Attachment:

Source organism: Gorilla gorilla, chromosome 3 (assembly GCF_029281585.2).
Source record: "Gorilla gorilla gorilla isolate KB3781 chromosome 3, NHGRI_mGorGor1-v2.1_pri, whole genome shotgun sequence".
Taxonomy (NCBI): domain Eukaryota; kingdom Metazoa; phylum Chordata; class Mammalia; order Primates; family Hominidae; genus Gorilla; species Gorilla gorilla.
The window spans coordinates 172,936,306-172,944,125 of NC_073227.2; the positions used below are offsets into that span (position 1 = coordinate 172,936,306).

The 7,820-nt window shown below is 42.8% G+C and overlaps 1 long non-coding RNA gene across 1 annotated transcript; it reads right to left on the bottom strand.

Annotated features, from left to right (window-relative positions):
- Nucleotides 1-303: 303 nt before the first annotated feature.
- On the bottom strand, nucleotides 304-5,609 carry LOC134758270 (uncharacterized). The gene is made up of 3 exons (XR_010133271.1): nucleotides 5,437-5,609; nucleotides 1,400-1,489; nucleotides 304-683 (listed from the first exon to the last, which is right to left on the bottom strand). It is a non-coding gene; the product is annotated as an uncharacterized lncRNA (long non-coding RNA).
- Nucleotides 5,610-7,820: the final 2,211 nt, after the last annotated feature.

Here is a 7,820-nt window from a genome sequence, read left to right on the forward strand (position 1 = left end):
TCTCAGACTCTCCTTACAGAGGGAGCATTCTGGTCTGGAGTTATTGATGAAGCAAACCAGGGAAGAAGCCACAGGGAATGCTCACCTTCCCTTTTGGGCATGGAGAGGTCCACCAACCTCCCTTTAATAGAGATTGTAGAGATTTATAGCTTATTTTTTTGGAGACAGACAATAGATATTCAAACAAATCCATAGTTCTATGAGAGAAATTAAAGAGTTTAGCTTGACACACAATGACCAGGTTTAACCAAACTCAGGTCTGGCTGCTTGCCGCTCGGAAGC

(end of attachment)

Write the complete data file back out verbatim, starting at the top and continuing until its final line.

Source organism: Gorilla gorilla, chromosome 3 (assembly GCF_029281585.2).
Source record: "Gorilla gorilla gorilla isolate KB3781 chromosome 3, NHGRI_mGorGor1-v2.1_pri, whole genome shotgun sequence".
Taxonomy (NCBI): domain Eukaryota; kingdom Metazoa; phylum Chordata; class Mammalia; order Primates; family Hominidae; genus Gorilla; species Gorilla gorilla.
The window spans coordinates 172,936,306-172,944,125 of NC_073227.2; the positions used below are offsets into that span (position 1 = coordinate 172,936,306).

The 7,820-nt window shown below is 42.8% G+C and overlaps 1 long non-coding RNA gene across 1 annotated transcript; it reads right to left on the bottom strand.

Annotated features, from left to right (window-relative positions):
- Nucleotides 1-303: 303 nt before the first annotated feature.
- On the bottom strand, nucleotides 304-5,609 carry LOC134758270 (uncharacterized). The gene is made up of 3 exons (XR_010133271.1): nucleotides 5,437-5,609; nucleotides 1,400-1,489; nucleotides 304-683 (listed from the first exon to the last, which is right to left on the bottom strand). It is a non-coding gene; the product is annotated as an uncharacterized lncRNA (long non-coding RNA).
- Nucleotides 5,610-7,820: the final 2,211 nt, after the last annotated feature.

Here is a 7,820-nt window from a genome sequence, read left to right on the forward strand (position 1 = left end):
TCTCAGACTCTCCTTACAGAGGGAGCATTCTGGTCTGGAGTTATTGATGAAGCAAACCAGGGAAGAAGCCACAGGGAATGCTCACCTTCCCTTTTGGGCATGGAGAGGTCCACCAACCTCCCTTTAATAGAGATTGTAGAGATTTATAGCTTATTTTTTTGGAGACAGACAATAGATATTCAAACAAATCCATAGTTCTATGAGAGAAATTAAAGAGTTTAGCTTGACACACAATGACCAGGTTTAACCAAACTCAGGTCTGGCTGCTTGCCGCTCGGAAGC